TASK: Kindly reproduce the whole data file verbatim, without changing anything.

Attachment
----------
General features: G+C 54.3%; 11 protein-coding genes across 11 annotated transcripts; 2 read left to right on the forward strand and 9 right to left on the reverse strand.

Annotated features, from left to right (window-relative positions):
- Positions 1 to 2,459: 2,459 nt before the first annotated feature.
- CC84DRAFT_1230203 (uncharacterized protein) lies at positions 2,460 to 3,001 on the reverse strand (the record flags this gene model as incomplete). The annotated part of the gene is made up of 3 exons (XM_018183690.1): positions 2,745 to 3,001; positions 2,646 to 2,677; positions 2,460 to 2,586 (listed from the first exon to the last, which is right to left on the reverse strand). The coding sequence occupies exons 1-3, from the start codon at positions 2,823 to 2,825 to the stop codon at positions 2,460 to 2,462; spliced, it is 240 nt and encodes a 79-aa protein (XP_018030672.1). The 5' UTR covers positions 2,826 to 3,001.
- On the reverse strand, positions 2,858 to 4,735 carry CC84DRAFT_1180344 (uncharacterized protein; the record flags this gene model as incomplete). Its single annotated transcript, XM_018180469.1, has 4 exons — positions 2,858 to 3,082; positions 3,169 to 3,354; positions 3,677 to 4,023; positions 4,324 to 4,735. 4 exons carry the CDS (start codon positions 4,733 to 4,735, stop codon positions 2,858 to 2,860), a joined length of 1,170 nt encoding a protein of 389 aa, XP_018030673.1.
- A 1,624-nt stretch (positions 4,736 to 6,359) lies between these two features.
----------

General features: G+C 54.3%; 11 protein-coding genes across 11 annotated transcripts; 2 read left to right on the forward strand and 9 right to left on the reverse strand.

Annotated features, from left to right (window-relative positions):
- Positions 1 to 2,459: 2,459 nt before the first annotated feature.
- CC84DRAFT_1230203 (uncharacterized protein) lies at positions 2,460 to 3,001 on the reverse strand (the record flags this gene model as incomplete). The annotated part of the gene is made up of 3 exons (XM_018183690.1): positions 2,745 to 3,001; positions 2,646 to 2,677; positions 2,460 to 2,586 (listed from the first exon to the last, which is right to left on the reverse strand). The coding sequence occupies exons 1-3, from the start codon at positions 2,823 to 2,825 to the stop codon at positions 2,460 to 2,462; spliced, it is 240 nt and encodes a 79-aa protein (XP_018030672.1). The 5' UTR covers positions 2,826 to 3,001.
- On the reverse strand, positions 2,858 to 4,735 carry CC84DRAFT_1180344 (uncharacterized protein; the record flags this gene model as incomplete). Its single annotated transcript, XM_018180469.1, has 4 exons — positions 2,858 to 3,082; positions 3,169 to 3,354; positions 3,677 to 4,023; positions 4,324 to 4,735. 4 exons carry the CDS (start codon positions 4,733 to 4,735, stop codon positions 2,858 to 2,860), a joined length of 1,170 nt encoding a protein of 389 aa, XP_018030673.1.
- A 1,624-nt stretch (positions 4,736 to 6,359) lies between these two features.